Hide vs Armstrong on Sabin

Written By: - Date published: 7:11 am, February 9th, 2015 - 114 comments
Categories: accountability, journalism, the praiseworthy and the pitiful - Tags: , ,

The Sabin issue is a slow burning crisis for National, and it’s interesting the things that you learn about people in a crisis. We learn, for example, that National will never have a more loyal supporter than John Armstrong:

Frenzy over Key’s knowledge of Sabin affair pathetic

There is one word that adequately describes this latest instalment in Key’s enemies’ long-running fixation with typecasting the Prime Minister as being nothing more than money merchant turned political huckster who, at times, enjoys a strange and somewhat strained relationship with the truth.

That word is pathetic.

Armstrong goes on to list the lies and evasions that he is happy to excuse Key of, and seems quite prepared to add Sabin to the list. The trouble for Armstrong is that it isn’t just Key’s enemies that are raising concerns. It’s his friends too, and the “frenzy” is occurring in very same pages. Rodney Hide:

Democracy can’t be compromised

I am a John Key supporter. I would very much like to dismiss the questioning of when precisely he knew or didn’t know of the issues that caused Mike Sabin to resign as an MP. But that would be a mistake. Our parliamentary democracy and justice system must be bigger than John Key. And they are at stake.

TV One has reported that police were investigating Sabin in August last year. It’s inconceivable to me that they would not have told their minister and the Prime Minister. It’s especially important that they would do so with Sabin because he’s ex-police and on October 22 he was elected to chair the law and order select committee.

According to One News the chairman was under police investigation. And the Prime Minister didn’t know?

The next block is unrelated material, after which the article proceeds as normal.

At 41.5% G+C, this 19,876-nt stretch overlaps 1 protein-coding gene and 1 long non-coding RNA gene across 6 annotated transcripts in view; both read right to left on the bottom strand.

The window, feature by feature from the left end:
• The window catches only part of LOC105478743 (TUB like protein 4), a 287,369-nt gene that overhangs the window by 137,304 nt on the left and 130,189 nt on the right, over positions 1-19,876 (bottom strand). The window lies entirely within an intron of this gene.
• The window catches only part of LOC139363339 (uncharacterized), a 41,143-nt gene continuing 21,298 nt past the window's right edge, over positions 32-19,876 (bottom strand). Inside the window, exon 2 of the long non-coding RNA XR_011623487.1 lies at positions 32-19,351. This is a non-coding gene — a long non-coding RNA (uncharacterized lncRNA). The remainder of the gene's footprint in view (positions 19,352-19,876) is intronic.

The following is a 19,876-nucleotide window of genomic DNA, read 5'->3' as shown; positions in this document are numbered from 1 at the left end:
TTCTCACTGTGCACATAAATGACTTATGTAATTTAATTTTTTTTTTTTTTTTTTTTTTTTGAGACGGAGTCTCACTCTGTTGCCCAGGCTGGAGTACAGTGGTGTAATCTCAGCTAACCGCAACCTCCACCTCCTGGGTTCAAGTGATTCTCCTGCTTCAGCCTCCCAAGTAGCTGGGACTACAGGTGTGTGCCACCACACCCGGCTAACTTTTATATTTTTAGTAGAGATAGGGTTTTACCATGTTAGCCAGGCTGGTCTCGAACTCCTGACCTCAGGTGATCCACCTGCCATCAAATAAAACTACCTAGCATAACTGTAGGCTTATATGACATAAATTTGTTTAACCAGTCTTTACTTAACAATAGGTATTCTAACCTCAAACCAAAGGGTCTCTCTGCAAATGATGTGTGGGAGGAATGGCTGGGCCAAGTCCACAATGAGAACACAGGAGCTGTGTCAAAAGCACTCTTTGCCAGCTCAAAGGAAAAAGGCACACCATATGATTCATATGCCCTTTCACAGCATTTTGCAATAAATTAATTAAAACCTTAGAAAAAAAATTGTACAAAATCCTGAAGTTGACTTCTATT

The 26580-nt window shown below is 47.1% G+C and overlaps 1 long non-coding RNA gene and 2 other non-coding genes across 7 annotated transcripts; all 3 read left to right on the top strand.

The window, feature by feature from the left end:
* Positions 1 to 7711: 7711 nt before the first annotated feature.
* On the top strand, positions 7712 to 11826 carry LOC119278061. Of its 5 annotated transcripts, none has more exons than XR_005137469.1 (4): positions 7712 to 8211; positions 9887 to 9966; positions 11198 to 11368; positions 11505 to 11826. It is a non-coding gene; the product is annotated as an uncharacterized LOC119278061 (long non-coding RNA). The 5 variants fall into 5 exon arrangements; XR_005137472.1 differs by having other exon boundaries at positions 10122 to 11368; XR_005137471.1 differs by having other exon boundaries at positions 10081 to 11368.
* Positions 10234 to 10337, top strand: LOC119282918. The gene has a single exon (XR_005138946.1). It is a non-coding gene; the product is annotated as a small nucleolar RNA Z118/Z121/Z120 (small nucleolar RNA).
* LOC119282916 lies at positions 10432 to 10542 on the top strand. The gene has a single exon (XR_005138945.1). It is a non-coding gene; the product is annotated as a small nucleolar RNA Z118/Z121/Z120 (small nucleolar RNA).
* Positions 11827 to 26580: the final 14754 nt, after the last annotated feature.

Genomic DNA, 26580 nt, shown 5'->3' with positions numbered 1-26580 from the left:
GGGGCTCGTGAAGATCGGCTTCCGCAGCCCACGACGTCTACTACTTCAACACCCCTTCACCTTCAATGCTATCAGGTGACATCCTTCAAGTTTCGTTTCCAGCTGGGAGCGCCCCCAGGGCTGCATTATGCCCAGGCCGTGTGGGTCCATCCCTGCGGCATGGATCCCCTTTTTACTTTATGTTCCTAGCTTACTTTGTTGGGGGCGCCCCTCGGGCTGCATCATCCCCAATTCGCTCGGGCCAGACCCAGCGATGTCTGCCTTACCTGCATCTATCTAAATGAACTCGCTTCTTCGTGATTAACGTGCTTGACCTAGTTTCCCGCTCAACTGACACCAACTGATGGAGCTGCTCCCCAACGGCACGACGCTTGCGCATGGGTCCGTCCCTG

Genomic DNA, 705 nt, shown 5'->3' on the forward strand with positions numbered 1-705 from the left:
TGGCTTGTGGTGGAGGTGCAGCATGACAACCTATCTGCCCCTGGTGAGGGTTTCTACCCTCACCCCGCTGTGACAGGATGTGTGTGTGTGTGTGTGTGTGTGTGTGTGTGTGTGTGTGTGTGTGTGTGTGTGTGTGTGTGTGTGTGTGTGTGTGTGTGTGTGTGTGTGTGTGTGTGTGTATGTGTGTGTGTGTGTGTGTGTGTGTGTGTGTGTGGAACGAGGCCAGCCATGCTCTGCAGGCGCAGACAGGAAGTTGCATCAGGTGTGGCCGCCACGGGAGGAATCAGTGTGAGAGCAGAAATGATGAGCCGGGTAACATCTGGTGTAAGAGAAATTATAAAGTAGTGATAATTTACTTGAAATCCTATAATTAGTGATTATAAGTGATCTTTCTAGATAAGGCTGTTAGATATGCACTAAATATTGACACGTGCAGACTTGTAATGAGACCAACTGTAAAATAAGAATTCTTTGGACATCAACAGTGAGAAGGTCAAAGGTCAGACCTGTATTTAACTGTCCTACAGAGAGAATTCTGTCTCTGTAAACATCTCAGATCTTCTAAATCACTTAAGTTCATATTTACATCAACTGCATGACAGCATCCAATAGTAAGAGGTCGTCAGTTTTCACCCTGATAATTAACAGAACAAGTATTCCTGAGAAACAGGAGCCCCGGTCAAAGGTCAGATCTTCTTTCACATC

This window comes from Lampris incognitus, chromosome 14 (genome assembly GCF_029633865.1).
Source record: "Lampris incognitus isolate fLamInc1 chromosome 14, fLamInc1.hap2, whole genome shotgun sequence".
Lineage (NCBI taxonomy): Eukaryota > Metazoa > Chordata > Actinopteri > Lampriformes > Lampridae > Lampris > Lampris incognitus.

Anyone could see how our Parliament was conflicted and potentially corrupted.

Parliament meets this week for the first time this year. John Key has some explaining to do.

So we learn that Rodney Hide, for all his many (many) faults, has the odd principled bone in his body. Bravo Rodney #sentencesyouneverthoughtyoudwrite.

Now if someone could please arrange for Rodney to take The Herald’s senior political reporter out the back for a bit and explain to him what is going on here…

114 comments on “Hide vs Armstrong on Sabin ”

  1. Skinny 1

    Armstrong has made a mug of himself with his stupid spray supporting John Key against the grain of logical opinion. So now the police have come out saying they did inform the Justice Minister under the no surprises policy.

    Let’s hear what Armstrong has to say about Peters taking on the National candidate in the upcoming By-Election.

  2. Gosman 2

    What’s the hidden agenda some of you lefties are likely thinking of behind Hide’s speech?

    • Te Reo Putake 2.1

      Are you suggesting Rodders is in Camp Collins?

      • Gosman 2.1.1

        And there we have it.

        I’m not implying anything at all. I was wondering what take on Hide’s views leftist’s would have considering they are complementary to their views. Now I see that one of the positions is that Hide is laying the ground work for a Collins leadership challenge.

        Is there not a media piece from a right wing commentator that hasn’t got a hidden agenda?

        • One Anonymous Bloke 2.1.1.1

          🙄

          This is what you get for asking nonsensical leading questions, Flamebait.

          • Gosman 2.1.1.1.1

            It is hardly nonsensical if it achieved it’s purpose of flushing out the opinions on what Hide’s hidden agenda was. There are a number of theories being offered up. It is fascinating stuff.

            • McFlock 2.1.1.1.1.1

              Provoking speculative questions about what is in your fevered little brain is not “flushing out the opinions on what Hide’s hidden agenda was”.

              It’s merely flushing out opinions on what you might be trooling about today.

        • Te Reo Putake 2.1.1.2

          And there you don’t have it, Gossie. I asked if you thought it was the case. Plenty on the right might agree with you if you did. Me, I’m with Anthony Robins; I think Hide has the occasional twinge of conscience and can even remember when ACT were a party of principle on matters like these.

          • Gosman 2.1.1.2.1

            If that is your position then it is similar mine. However lots of people here probably think otherwise.

            • felix 2.1.1.2.1.1

              Please show some examples then.

              • Gosman

                See Sabine and Crashcart’s comments below.

                • crashcart

                  Are you saying that Hide has no personal stake in this and that his position is based compeltely upon his desire to do the right thing?

                  I don’t think it is some mass conspiricy to put ACT back in a position of strength. However I do think that Rodder’s saw an opertunity to look like the guy who use to be admired for trying to make politics honest. My opinion is that it was personal interest that drove him as opposed to anything altruistic.